by Ana Nguyen
[originally published October 2021]
At the Apollo, I purchased tickets for Eternals with little anticipation, after having seen so many negative reviews online. But after watching it, I do not think it is as bad as what people are complaining about. The movie tells the story of a group of ten immortals created by Celestial Arishem, sent to Earth with a mission to protect the planet from the Deviants. However, when the Earth has reached maximum population size, the Eternals are divided into two groups: they must either aid Celestial Tiamut’s emergence, which is equivalent to a human apocalypse, or try to save humanity from that destruction. Half of the movie is dedicated to exploring the Eternals' family relationships, the rest explores Eternals' fights against the Deviants from 5000 B.C until the present date.
Eternals is undoubtedly a new and different movie compared to other Marvel movies. Director Chloé Zhao offers a fresh perspective into the MCU.Her previous works, notably The Rider and Nomadland, shed light on people’s connections, showing the humanity of intimacy and vulnerability. Combining an MCU storyline with Chloé Zhao’s artistic style seems like a two-sword blade; it allows the audience to either dive deeper into the characters that are considered “gods,”or show simply too much sentimentality for a hero movie. The prevailing mixed reviews are predictable: while Richard Brody from The New Yorker labels Eternals “Chloé Zhao’s Lifeless Marvel movie,” Shirley Li from The Atlantic shows great respect for the movie, calling it “The Most Poetic Marvel Film Yet.” Introducing ten immortals without confusing the audience is a challenging task for the Marvel team, but I can still sense Chloé Zhao’s special touch throughout the movie:very subtle and contemplative, though at times perhaps unnecessary.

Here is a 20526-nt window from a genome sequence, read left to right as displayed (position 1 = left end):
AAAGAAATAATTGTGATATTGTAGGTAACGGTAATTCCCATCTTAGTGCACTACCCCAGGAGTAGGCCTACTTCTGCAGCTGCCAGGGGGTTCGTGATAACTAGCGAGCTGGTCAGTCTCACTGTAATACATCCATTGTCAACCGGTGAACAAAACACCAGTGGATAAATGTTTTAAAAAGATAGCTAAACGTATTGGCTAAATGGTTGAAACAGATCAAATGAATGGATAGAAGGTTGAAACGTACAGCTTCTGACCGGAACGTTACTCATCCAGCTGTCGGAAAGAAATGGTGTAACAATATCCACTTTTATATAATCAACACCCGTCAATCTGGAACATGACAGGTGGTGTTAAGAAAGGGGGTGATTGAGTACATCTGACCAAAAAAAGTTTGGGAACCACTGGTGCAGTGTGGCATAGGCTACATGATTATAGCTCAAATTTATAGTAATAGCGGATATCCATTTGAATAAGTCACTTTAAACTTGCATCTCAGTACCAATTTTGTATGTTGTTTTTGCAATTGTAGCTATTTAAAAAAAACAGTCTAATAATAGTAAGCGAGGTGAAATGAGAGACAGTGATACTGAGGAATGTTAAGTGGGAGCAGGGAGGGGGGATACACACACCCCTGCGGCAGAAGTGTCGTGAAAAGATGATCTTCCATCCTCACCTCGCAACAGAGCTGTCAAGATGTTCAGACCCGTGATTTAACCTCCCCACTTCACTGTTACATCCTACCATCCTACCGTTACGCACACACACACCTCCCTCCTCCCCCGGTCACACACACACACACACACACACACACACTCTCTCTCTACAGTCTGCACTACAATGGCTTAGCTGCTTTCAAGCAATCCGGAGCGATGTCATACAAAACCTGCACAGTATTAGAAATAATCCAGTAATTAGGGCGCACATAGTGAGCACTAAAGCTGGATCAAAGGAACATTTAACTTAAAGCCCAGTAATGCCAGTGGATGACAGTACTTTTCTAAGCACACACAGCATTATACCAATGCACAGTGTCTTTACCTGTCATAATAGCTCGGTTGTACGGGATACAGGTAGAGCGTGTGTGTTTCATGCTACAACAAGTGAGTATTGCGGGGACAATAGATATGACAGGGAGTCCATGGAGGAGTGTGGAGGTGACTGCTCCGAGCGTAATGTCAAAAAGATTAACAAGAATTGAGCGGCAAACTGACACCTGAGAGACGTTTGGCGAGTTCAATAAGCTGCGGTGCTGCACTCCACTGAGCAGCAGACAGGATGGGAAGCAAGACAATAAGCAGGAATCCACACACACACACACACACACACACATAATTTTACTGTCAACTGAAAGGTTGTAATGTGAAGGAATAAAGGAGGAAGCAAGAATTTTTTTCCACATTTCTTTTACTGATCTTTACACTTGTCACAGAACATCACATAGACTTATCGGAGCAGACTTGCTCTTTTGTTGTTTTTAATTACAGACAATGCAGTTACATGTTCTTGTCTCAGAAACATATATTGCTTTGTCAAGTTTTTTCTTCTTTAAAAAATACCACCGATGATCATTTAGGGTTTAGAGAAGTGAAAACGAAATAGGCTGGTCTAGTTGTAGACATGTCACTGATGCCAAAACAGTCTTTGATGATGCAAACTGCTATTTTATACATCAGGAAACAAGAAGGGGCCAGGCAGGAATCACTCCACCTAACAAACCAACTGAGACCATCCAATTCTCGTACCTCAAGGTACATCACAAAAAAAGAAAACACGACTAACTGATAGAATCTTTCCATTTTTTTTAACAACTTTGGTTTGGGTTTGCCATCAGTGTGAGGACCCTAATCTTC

A great thing about Eternals is the member cast diversity: Gemma Chan—my biggest girl crush from Crazy Rich Asians—as Sersi, Angelina Jolie as Thena, Richard Madden as Ikaris, Salma Hayek as Ajak, and Don Lee as Gilgamesh. Marvel’s attempts at inclusivity are shown even further in deaf and LGBTQ+ representations; namely Makkari as one of Eternals superheroes and the relationship between Phastos and his husband. As Marvel films typically have an expansive cast of characters, I feel the movie may warrant a series in which each character may fully develop. The film’s quick pace did not allow for a full fleshing-out of characterization that, say, a series could. I would say, in these ways, Eternals is a little different from the normal Hero’s Journey Marvel film,, so if you want to watch, come to the cinema with an open mind...even if you just want to see Harry Styles in the post-credit scene :)